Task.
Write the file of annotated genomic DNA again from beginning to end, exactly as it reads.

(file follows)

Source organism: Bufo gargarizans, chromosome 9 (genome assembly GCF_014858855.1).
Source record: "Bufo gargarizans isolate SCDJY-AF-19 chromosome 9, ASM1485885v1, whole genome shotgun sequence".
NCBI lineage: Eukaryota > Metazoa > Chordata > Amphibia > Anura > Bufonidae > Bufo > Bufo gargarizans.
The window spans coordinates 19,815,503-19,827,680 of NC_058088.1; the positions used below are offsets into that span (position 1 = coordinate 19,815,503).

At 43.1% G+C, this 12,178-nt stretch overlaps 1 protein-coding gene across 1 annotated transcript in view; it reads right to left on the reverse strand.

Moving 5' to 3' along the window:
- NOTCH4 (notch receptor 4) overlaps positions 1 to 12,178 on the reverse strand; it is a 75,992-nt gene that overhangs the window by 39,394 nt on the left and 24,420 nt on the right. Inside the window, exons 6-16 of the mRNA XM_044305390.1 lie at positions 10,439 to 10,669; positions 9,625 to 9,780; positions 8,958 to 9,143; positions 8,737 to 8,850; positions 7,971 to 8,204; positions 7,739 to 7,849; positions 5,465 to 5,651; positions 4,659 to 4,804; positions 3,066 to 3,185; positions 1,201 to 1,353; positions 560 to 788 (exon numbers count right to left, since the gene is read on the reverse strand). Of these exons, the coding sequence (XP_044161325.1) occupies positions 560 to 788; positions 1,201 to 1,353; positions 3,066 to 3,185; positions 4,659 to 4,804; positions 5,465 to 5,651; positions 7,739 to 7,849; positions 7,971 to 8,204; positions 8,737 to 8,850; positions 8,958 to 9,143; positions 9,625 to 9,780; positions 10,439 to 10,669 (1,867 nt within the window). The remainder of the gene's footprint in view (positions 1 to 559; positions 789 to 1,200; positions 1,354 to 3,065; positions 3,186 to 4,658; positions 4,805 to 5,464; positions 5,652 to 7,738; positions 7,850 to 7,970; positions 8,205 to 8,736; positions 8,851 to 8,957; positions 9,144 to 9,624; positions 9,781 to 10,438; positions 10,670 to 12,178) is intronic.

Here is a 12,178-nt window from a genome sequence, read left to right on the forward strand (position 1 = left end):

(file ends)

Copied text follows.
Source organism: Bufo gargarizans, chromosome 9 (genome assembly GCF_014858855.1).
Source record: "Bufo gargarizans isolate SCDJY-AF-19 chromosome 9, ASM1485885v1, whole genome shotgun sequence".
NCBI lineage: Eukaryota > Metazoa > Chordata > Amphibia > Anura > Bufonidae > Bufo > Bufo gargarizans.
The window spans coordinates 19,815,503-19,827,680 of NC_058088.1; the positions used below are offsets into that span (position 1 = coordinate 19,815,503).

At 43.1% G+C, this 12,178-nt stretch overlaps 1 protein-coding gene across 1 annotated transcript in view; it reads right to left on the reverse strand.

Moving 5' to 3' along the window:
- NOTCH4 (notch receptor 4) overlaps positions 1 to 12,178 on the reverse strand; it is a 75,992-nt gene that overhangs the window by 39,394 nt on the left and 24,420 nt on the right. Inside the window, exons 6-16 of the mRNA XM_044305390.1 lie at positions 10,439 to 10,669; positions 9,625 to 9,780; positions 8,958 to 9,143; positions 8,737 to 8,850; positions 7,971 to 8,204; positions 7,739 to 7,849; positions 5,465 to 5,651; positions 4,659 to 4,804; positions 3,066 to 3,185; positions 1,201 to 1,353; positions 560 to 788 (exon numbers count right to left, since the gene is read on the reverse strand). Of these exons, the coding sequence (XP_044161325.1) occupies positions 560 to 788; positions 1,201 to 1,353; positions 3,066 to 3,185; positions 4,659 to 4,804; positions 5,465 to 5,651; positions 7,739 to 7,849; positions 7,971 to 8,204; positions 8,737 to 8,850; positions 8,958 to 9,143; positions 9,625 to 9,780; positions 10,439 to 10,669 (1,867 nt within the window). The remainder of the gene's footprint in view (positions 1 to 559; positions 789 to 1,200; positions 1,354 to 3,065; positions 3,186 to 4,658; positions 4,805 to 5,464; positions 5,652 to 7,738; positions 7,850 to 7,970; positions 8,205 to 8,736; positions 8,851 to 8,957; positions 9,144 to 9,624; positions 9,781 to 10,438; positions 10,670 to 12,178) is intronic.

Here is a 12,178-nt window from a genome sequence, read left to right on the forward strand (position 1 = left end):